Birds of Prey and the Fantabulous Emancipation of One Harley Quinn

Birds of Prey and the Fantabulous Emancipation of One Harley Quinn 2020

It’s the start of a new year and I was able to see the first theatrical superhero release of the new decade. It’s also the first film in what may or may not come to be known the year of the woman. At least in theatrical superhero movies. After this Harley Quinn movie, there’s Wonder Woman, Black Widow, and an Angelina Jolie-led Eternals movie on the horizon before the year’s out. Harley Quinn has been one of my favorite DC characters for a long time ever since her debut in Batman: The Animated Series. Quick personal note, I’m planning on getting a Harley tattoo this year. Margot Robbie was one of the best things to come out of the Suicide Squad movie and it’s great to see her get a turn to herself, in a slightly Deadpool-esque way. It’s unfortunate that it didn’t get the box office bump that was expected, but there’s still a chance that it will have staying power. Personally, I loved the film. I loved the characters, the humor, and especially the fight scenes. And as this is a recent release, I will be discussing the film in full so here’s your spoiler warning.

One of the most impressive things about this film are the multiple fight scenes. It’s something that’s been very hit or miss with a lot of the big budget superhero films lately. There’s often plenty of special effects and/or quick cuts that hide a lot of the real action. This goes in the other direction and has very clear focus on the action in a very acrobatic and visually fantabulous way. There are touches of the Zack Snyder style of action scenes where it will transition into slow motion for a moment before going back to regular speed, but it’s really the stunts and athleticism of the characters on full display. There are a couple big scenes worth mentioning here. The first is Harley’s infiltration of the police station armed with a non-lethal 40mm riot gun and a bandolier filled with glitter, gas, and bean bag shells. The other is the big climactic fight at the fun house with the entire cast. They are both filled with color and some amazing stunt work. The fun house especially has some incredibly inventive ways they use the different props and scenery.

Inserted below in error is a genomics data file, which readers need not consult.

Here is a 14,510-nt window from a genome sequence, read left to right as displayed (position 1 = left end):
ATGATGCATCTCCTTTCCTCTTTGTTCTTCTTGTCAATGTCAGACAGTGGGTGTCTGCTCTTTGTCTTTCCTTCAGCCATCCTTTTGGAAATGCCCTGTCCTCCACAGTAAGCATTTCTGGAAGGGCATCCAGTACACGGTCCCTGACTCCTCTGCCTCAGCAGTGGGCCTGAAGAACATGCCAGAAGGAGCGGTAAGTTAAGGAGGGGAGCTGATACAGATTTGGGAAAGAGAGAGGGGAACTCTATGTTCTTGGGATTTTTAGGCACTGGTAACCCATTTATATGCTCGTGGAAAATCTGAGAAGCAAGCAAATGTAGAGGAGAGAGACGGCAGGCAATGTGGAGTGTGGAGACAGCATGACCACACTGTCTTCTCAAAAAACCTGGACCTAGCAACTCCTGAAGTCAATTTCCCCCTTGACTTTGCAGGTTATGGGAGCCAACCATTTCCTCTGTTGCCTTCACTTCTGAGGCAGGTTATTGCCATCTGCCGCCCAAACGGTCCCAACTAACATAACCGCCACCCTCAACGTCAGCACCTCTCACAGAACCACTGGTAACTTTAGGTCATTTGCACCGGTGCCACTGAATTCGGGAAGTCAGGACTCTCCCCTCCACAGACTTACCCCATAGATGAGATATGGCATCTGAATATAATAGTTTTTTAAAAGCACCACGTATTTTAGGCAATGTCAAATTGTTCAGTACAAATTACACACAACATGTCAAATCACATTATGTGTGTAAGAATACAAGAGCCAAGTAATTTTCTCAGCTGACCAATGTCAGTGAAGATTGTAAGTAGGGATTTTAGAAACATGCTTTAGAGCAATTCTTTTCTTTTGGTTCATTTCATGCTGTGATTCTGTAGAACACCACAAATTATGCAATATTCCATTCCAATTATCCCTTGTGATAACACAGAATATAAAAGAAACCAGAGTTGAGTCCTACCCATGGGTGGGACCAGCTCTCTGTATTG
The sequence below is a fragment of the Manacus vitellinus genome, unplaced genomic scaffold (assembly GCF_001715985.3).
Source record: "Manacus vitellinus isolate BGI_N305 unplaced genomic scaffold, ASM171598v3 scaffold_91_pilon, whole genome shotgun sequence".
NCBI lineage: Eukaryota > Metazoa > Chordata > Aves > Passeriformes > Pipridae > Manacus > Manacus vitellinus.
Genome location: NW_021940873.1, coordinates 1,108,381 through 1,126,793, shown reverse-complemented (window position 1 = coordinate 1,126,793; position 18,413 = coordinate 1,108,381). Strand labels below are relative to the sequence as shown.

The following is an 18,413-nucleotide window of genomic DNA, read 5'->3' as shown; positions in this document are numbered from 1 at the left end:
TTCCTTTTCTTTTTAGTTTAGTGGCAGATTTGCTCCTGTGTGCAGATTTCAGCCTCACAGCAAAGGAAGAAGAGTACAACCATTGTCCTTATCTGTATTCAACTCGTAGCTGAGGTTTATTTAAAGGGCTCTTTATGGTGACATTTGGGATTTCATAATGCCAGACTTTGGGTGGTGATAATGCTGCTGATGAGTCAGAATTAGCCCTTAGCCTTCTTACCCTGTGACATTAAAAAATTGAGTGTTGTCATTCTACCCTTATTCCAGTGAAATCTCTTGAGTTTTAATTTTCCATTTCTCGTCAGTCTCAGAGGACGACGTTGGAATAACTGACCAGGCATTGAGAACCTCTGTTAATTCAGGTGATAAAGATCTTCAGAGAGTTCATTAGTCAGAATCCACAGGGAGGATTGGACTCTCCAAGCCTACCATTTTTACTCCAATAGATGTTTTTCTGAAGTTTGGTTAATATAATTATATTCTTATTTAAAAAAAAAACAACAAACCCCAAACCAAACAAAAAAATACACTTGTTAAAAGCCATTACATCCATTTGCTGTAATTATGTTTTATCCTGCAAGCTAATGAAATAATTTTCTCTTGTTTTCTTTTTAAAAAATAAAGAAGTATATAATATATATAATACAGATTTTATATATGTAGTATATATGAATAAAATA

This film wouldn’t be a Harley Quinn film without a little craziness, and it does take a slight page from Deadpool while still being very much its own thing. Harley is the one narrating the story, but she doesn’t always tell it in a very linear manner. It goes back and forth in several different places, but it never feels like the stereotypical in medias res where you hear the record scratch and the narrator say “I bet you’re wondering how I found myself in this situation”. Instead, it feels much more typical of Harley Quinn where she gets to a point where she realizes that there’s something that she needs to explain that happened earlier. Then it flashes back to a part of a scene that we had seen before, but we get to see it in a slightly different light. It’s not overly reliant on this either, and pretty much gets it out of the way in the second half once things really start rushing toward the finish. But it’s fun and it’s light.

The characters are also what really help make this movie something special. Margot Robbie once again really nails Harley Quinn as a character. She’s flippant, crazy, but there’s also plenty of moments where she’s able to remind you that she’s often the smartest person in the room with a PhD in psychology. Mary Elizabeth Winstead returns to the comic book film to play the Crossbow Killer, err Huntress once she finally is able to tell someone her name who stays alive. It’s a smaller role, but she really nails a character that’s lived for revenge but doesn’t entirely have much in the way of social skills. Black Canary is an interesting take on the character as the only real metahuman in the entire movie though she only gets to use her powers once during the entire movie. Renee Montoya is great too as the detective that’s too good at her job, but there’s always someone there to take credit for her work. And Ewan McGregor really steals the show as Roman Sionas aka Black Mask. He really chews the scenery as an egotistical showman with a penchant for sadism and face peeling. That is the violent, bloody kind of face peeling in one of the most cringe-inducing moments of the film, not the spa treatment kind.

Birds of Prey is really an all around great film, there is humor throughout. The characters are all fantastic and entertaining, the action scenes are amazing. The only downside, and it’s very slight is that the girl power message can feel a little heavy handed at times, mainly as it applies to Renee Montoya and the police. It could have used a little bit of the Gotham City corruption to soften the blow a little rather than have it feel like typical misogyny where her accomplishments get short changed just because she’s a woman. The empowering message of Harley leaving the Joker works quite a bit better, especially because that has much more of a backstory. Both in the comics history as well as in the Suicide Squad movie before it. I had a blast with this film and I really do hope that it has legs as I want to see this version of Harley Quinn return in another movie within the DC Universe. Until next time, this has been Bubbawheat for Flights, Tights, and Movie Nights.

About Bubbawheat

I'm a comic book movie enthusiast who has watched and reviewed over 400 superhero and comic book movies in the past seven years, my goal is to continue to find and watch and review every superhero movie ever made.

Posted on February 11, 2020, in 20's movies, DC and tagged , , , , , . Bookmark the permalink. Leave a comment.

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